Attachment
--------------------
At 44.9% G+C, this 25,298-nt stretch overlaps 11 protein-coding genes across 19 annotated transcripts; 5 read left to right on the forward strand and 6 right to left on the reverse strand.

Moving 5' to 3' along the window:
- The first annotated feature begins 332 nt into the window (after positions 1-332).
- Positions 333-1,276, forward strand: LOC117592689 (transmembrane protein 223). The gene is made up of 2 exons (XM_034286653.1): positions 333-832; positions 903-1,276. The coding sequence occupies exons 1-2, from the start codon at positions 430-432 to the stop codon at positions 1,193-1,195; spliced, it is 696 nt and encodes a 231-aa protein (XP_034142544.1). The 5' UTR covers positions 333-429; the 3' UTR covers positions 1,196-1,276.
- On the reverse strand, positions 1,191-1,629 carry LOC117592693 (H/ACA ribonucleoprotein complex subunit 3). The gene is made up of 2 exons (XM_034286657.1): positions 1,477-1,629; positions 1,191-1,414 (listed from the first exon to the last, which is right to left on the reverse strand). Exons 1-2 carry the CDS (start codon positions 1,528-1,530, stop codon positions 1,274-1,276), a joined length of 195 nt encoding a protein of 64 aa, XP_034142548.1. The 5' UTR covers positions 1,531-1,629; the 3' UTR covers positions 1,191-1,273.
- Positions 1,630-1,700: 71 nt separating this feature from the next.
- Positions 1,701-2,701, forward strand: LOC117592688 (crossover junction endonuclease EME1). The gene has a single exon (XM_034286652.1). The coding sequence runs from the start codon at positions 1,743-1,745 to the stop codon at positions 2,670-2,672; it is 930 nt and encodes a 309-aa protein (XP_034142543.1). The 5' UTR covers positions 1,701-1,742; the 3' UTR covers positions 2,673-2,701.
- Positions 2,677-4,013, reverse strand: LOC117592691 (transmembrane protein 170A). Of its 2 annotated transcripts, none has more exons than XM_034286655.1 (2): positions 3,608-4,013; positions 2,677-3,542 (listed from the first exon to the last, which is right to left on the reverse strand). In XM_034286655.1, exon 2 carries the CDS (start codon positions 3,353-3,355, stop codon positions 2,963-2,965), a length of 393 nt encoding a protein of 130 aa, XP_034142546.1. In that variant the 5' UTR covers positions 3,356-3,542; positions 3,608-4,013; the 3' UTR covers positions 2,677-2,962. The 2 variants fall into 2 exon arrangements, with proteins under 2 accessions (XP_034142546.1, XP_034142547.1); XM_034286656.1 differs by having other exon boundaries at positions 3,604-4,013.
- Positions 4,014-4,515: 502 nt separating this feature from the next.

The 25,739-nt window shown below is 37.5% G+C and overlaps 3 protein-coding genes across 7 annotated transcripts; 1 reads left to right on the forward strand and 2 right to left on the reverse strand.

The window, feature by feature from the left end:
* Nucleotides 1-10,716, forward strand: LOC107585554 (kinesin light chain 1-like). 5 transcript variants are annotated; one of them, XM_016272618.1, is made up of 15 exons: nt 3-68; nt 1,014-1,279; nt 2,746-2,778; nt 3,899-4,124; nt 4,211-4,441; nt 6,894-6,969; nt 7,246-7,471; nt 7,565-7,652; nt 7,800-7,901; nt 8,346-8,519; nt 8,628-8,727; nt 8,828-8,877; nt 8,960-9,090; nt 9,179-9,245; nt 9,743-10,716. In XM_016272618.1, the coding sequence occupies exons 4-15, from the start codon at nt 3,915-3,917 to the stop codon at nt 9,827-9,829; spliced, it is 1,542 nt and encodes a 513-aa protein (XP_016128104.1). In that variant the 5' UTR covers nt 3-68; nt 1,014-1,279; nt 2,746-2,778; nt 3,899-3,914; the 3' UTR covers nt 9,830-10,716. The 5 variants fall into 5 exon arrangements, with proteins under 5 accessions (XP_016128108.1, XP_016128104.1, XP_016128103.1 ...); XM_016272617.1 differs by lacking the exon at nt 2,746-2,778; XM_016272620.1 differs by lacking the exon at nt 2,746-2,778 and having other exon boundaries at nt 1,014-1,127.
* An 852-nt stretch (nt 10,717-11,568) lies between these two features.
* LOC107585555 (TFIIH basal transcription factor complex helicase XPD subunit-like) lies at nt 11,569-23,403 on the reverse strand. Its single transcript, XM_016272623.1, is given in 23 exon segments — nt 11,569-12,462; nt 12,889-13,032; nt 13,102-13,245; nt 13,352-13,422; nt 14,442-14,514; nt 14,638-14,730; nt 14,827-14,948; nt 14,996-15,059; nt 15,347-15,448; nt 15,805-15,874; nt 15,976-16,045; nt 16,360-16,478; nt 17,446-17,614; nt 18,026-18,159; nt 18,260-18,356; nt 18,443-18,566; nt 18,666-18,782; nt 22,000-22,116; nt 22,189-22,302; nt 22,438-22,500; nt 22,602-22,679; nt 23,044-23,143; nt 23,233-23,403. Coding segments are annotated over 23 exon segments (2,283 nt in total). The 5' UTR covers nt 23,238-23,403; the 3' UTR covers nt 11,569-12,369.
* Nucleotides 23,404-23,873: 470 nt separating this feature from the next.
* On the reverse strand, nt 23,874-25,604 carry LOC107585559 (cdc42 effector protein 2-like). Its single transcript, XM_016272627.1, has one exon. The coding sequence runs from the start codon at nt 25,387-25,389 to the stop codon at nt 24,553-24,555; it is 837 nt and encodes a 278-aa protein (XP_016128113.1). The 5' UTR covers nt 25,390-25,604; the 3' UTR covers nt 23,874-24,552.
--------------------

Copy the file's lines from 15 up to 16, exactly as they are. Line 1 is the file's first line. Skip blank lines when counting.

* Nucleotides 23,404-23,873: 470 nt separating this feature from the next.
* On the reverse strand, nt 23,874-25,604 carry LOC107585559 (cdc42 effector protein 2-like). Its single transcript, XM_016272627.1, has one exon. The coding sequence runs from the start codon at nt 25,387-25,389 to the stop codon at nt 24,553-24,555; it is 837 nt and encodes a 278-aa protein (XP_016128113.1). The 5' UTR covers nt 25,390-25,604; the 3' UTR covers nt 23,874-24,552.